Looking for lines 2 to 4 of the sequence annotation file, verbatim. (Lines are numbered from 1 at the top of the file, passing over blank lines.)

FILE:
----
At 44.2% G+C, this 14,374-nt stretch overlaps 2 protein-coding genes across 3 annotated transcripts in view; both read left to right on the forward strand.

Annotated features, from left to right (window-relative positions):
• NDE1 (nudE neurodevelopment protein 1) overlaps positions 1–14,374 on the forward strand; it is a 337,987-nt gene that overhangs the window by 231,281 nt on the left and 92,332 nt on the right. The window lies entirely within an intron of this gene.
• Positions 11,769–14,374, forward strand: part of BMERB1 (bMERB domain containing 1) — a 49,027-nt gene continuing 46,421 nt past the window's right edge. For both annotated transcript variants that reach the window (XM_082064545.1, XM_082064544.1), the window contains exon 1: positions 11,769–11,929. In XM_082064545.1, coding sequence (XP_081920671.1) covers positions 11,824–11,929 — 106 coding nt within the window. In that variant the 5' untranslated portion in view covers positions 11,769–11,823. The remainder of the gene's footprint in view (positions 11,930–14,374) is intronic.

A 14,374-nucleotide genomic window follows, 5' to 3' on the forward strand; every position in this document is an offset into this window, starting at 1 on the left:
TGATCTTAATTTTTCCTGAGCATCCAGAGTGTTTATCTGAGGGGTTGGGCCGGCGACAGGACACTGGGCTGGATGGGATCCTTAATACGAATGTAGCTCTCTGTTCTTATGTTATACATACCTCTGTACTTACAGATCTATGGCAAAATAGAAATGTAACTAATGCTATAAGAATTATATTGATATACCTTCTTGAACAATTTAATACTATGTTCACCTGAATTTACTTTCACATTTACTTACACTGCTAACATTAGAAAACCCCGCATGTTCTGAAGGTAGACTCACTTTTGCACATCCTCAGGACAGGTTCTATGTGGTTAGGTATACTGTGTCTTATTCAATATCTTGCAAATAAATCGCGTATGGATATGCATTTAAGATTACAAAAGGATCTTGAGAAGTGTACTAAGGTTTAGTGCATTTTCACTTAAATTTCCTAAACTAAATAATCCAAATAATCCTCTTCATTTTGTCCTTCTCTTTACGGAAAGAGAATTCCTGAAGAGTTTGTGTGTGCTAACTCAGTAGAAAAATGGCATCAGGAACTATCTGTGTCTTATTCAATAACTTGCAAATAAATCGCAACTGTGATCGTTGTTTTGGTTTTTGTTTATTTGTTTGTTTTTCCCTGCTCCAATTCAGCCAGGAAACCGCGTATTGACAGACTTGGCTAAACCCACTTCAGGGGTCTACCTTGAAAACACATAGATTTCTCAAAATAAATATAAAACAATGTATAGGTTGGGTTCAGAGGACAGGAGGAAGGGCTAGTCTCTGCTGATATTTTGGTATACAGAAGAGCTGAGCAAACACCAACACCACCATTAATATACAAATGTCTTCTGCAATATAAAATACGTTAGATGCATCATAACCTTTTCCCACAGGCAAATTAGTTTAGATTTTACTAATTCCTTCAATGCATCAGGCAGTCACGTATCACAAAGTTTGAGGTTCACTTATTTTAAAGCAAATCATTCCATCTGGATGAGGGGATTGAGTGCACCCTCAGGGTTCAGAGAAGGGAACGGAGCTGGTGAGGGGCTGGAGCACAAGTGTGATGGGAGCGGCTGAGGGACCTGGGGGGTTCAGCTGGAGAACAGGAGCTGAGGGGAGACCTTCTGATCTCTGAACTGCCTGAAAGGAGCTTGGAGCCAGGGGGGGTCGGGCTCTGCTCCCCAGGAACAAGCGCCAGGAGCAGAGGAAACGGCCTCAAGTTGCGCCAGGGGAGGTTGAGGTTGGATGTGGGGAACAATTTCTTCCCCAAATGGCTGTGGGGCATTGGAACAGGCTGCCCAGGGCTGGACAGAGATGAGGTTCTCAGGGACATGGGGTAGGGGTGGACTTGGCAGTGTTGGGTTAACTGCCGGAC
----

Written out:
Annotated features, from left to right (window-relative positions):
• NDE1 (nudE neurodevelopment protein 1) overlaps positions 1–14,374 on the forward strand; it is a 337,987-nt gene that overhangs the window by 231,281 nt on the left and 92,332 nt on the right. The window lies entirely within an intron of this gene.
• Positions 11,769–14,374, forward strand: part of BMERB1 (bMERB domain containing 1) — a 49,027-nt gene continuing 46,421 nt past the window's right edge. For both annotated transcript variants that reach the window (XM_082064545.1, XM_082064544.1), the window contains exon 1: positions 11,769–11,929. In XM_082064545.1, coding sequence (XP_081920671.1) covers positions 11,824–11,929 — 106 coding nt within the window. In that variant the 5' untranslated portion in view covers positions 11,769–11,823. The remainder of the gene's footprint in view (positions 11,930–14,374) is intronic.